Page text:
XTRABYTES recent announcement that they’re making their GitHub commits public has some investors wondering why that might be relevant to them. The article below helps demystify how GitHub works and explains why such a move is important.
In brief, GitHub is a web-based service that allows developers to save, edit and process different versions of project source-codes. By providing an overview of a program’s version, viewers are able better comment on software bugs or other issues within the code. This is often done in the framework of transparency, as GitHub essentially opens a project’s source-code to the public for review, feedback and improvements. Others view the service as a social network for developers, However, neither of these descriptions explain what GitHub actually is. Let us elaborate.
The Git in GitHub
The system functions on the “Git” code. Git is an open-sourced code developed by Linus Torvalds (developer of the Linux platform) that functions as a distributed version-control system. It provides a full repository of project versions, including their full tracking and history of adjustments. Importantly, GitHub is a decentralized application and thus does not rely on a central authority.
Git makes it easy for developers to share and review each other’s work. Developers are able to gain easy access to a project’s history and submit new, instantly-accessible versions as well. They then can make new adjustments and upload a once more corrected version. By using these features, developers are able to dramatically improve projects in a relatively short time.
In essence, these project versions are drafts that can be optimized by anyone who has access to them. Imagine you’re writing an assay in Word and you want to safely store it for others to review and make adjustments on it. Submit the document to GitHub, share it and ask them to improve it where needed. A Word document however is small compared to most computer projects. Unfortunately, the need to store data in a secure and orderly fashion is often overlooked by developers when constructing large-scale projects.
The Hub in GitHub
While Git helps making and tracking project changes easier, it lacks non-development features that multi-developer projects require. These include such issues as tracking, code discussion/review, etc. Consequently, GitHub created a web-based service around Git. GitHub’s clean and user-friendly environment encourages use by non-developers. No complex programming skills are required to use the website, as GitHub’s user-interface handles all the code processing that would otherwise be required to be input manually (without the “hub” access).
Forks, pull-requests and merging
How exactly does GitHub manage all this? We will have to cover some basics first. Let us start with a repository, the place where all project data is stored. Whether decentralized (Git or Mercurial) or centralized (Subversion or Perforce), project developers depend upon repositories to store “versions” of a project. The project data stored within these repositories include (1) the historical records of a project; (2) the commits of a project and (3) a set of reference commits, called heads.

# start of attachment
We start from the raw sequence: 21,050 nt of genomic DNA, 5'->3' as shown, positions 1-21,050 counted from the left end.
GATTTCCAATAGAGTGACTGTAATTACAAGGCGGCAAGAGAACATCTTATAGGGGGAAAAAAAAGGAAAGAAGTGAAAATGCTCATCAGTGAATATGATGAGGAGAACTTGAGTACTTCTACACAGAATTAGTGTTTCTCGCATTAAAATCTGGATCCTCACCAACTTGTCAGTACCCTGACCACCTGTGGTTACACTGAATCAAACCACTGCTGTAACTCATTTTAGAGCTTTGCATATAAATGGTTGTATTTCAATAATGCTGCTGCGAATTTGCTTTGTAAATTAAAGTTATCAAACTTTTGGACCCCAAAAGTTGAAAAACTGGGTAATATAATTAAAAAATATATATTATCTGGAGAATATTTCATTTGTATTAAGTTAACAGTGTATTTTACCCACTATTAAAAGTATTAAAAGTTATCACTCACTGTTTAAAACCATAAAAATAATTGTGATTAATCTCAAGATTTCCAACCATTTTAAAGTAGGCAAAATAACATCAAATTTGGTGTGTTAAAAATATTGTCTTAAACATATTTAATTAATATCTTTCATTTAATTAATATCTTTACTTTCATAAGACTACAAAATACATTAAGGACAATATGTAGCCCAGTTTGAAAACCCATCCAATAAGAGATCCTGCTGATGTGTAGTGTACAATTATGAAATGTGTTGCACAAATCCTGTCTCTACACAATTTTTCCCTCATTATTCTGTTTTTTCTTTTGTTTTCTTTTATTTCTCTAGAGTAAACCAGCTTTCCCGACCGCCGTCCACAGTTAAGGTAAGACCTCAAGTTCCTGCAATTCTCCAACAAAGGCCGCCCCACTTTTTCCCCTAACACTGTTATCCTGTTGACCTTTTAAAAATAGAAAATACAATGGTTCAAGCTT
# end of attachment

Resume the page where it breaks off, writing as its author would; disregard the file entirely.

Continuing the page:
A project (or more precisely, blockchain) can be forked when two different program versions exist that are not fully compatible. This incompatibility can be accidental or deliberate (called a hard fork). Accidental forks typically occur when a project is updated. Here, two versions create different programs (or ledgers) that are incompatible with each other. In this case, the developer must rapidly eliminate any conflicts and bugs that prevent these two versions from “merging”. Hard forks occur when developers decide that deliberate program changes must be made regardless of whether they create version incompatibilities. When a hard fork occurs, a coin’s or program’s users must update their application(s) in order to continue using this new version.
In GitHub, users can improve an existing project by downloading the repository and adjusting the code. This new code can then be uploaded as a new repository (or in some cases be merged with the existing project). In order to combine the codes of both into one solid repository (known as a merge request), one must initiate a pull-request.
Before GitHub, projects were usually “patched”. That is, a full list of adjustments had to be typed and validated in person. GitHub circumvents this by providing a easy-to-use real-time working environment.
Once you’ve downloaded an original project, forked it and improved the source code, you could end up with a superior project compared to the original. In this case it could be beneficial to use this version over the original as it performs better or has other benefits over the old. You can now submit a pull request and provide more details in the comment section. The developers can see exactly what has been changed and whether they want to accept it. If a pull request is accepted, it will be listed in your GitHub portfolio, where other people can see which contributions you made to which project(s).
By using GitHub, XTRABYTES is making good on its promise of greater transparency and better communication. GitHub provides XTRABYTES with the capacity to open-source its project code (albeit only on the front-end for now). And once XTRABYTES reaches patent pending status, it will enable everyone to review the project’s core source-code (or back-end code) as well. Indeed, by submitting pull requests with their adjusted code, community members can actually participate in helping improve the project.
For community projects such as XTRABYTES, GitHub serves as an indispensable tool. No online tool is better situated to provide the benefits that accrue from community-reviewed source-code.